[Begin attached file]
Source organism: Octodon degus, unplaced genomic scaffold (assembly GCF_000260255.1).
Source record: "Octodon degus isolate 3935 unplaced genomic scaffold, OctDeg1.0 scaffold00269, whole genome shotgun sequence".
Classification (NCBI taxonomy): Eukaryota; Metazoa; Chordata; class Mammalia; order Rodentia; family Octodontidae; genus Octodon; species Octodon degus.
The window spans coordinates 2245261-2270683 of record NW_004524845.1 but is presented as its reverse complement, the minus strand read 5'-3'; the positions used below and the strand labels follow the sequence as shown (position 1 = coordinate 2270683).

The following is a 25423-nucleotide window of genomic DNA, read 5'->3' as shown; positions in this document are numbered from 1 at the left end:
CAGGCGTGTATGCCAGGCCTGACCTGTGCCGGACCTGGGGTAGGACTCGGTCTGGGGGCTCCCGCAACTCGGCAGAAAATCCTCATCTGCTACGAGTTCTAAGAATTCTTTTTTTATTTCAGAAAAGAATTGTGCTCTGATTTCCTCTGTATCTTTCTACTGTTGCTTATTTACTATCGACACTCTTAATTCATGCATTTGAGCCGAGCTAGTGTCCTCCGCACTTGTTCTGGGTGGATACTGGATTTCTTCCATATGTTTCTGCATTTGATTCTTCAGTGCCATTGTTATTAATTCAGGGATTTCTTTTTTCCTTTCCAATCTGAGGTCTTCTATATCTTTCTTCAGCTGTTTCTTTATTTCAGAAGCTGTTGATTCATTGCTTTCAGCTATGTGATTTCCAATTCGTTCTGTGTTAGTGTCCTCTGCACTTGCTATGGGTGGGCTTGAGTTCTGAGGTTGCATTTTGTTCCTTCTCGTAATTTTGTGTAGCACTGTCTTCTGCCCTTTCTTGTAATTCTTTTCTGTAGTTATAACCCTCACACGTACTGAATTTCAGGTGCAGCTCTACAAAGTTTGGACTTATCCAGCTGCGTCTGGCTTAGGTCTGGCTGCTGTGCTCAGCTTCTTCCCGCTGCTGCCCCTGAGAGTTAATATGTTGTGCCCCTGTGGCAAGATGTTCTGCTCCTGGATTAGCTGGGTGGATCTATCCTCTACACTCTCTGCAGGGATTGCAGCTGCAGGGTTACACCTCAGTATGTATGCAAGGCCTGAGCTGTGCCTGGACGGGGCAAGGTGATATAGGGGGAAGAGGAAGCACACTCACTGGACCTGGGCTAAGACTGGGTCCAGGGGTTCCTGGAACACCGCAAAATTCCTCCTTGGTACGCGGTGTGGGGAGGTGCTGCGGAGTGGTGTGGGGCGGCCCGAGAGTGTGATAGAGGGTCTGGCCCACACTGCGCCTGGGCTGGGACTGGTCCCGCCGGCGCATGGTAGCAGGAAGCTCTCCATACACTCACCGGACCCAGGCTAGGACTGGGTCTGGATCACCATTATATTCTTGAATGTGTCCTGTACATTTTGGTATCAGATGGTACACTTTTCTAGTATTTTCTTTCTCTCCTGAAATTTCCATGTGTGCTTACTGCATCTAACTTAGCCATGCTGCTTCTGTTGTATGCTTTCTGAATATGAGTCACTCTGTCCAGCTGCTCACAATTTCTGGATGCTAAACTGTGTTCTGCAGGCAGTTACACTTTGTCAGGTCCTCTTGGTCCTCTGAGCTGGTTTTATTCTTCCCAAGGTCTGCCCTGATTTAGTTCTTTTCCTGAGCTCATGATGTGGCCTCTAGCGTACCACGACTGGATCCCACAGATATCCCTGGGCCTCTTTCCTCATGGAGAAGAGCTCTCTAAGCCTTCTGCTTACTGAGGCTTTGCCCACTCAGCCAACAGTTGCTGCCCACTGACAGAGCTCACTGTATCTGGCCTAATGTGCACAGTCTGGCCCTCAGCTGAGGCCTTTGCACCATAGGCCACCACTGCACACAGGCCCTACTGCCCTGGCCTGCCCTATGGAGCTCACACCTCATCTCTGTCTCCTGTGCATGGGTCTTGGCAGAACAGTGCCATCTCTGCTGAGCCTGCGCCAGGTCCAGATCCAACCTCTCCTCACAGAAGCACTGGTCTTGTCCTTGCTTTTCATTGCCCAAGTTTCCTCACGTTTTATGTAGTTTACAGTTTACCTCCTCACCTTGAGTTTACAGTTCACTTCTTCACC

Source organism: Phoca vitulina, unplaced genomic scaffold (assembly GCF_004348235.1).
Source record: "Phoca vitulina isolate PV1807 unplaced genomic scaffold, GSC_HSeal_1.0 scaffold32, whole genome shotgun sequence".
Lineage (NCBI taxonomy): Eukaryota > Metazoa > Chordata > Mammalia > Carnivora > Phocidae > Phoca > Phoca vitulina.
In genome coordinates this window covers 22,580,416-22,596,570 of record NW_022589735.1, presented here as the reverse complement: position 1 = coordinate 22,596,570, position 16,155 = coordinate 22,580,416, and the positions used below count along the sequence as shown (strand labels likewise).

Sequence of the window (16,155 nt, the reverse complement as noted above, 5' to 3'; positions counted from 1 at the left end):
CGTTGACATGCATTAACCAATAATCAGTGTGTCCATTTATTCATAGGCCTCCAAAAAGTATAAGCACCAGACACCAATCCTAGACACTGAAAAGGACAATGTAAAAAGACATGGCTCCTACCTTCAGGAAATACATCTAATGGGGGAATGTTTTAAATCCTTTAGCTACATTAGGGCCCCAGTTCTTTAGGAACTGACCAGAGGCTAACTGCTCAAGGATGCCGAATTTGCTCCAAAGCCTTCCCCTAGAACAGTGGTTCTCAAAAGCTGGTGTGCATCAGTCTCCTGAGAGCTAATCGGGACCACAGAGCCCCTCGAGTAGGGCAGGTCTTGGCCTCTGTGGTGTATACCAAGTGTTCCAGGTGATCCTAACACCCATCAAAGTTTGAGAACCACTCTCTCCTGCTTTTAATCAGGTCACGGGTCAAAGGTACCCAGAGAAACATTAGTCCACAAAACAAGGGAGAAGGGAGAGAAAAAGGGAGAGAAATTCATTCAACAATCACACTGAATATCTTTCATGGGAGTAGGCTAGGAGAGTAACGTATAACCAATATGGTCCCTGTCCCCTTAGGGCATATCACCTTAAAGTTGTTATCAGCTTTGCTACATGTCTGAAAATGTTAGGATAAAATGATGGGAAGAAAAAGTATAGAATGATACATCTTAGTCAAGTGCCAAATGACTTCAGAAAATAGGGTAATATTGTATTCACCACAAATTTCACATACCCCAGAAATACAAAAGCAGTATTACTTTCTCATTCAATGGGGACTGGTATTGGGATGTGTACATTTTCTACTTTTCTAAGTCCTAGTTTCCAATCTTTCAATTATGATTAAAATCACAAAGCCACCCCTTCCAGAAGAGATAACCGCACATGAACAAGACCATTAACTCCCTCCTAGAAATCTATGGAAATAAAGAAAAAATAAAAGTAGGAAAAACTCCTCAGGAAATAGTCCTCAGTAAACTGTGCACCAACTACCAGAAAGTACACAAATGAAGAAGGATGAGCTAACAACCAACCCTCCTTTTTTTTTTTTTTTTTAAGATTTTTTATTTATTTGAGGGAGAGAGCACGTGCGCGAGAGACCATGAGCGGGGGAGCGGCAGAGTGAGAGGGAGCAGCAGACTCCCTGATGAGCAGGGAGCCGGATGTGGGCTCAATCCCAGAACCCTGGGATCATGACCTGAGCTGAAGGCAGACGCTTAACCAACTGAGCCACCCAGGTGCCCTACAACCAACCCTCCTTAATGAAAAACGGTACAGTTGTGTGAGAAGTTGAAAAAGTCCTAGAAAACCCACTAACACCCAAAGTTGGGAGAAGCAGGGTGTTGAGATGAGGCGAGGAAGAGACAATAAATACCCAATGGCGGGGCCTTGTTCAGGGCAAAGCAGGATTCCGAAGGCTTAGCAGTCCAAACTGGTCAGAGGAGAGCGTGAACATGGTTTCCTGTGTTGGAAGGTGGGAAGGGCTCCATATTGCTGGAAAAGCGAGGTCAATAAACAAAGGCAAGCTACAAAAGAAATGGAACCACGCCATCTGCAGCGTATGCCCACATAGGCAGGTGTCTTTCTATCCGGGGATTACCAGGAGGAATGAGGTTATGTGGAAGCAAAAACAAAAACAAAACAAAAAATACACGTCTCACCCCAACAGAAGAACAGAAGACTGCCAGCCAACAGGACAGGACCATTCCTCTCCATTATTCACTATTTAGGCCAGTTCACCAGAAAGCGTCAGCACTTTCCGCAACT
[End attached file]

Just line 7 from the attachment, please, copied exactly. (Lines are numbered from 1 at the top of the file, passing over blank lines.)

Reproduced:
Source organism: Phoca vitulina, unplaced genomic scaffold (assembly GCF_004348235.1).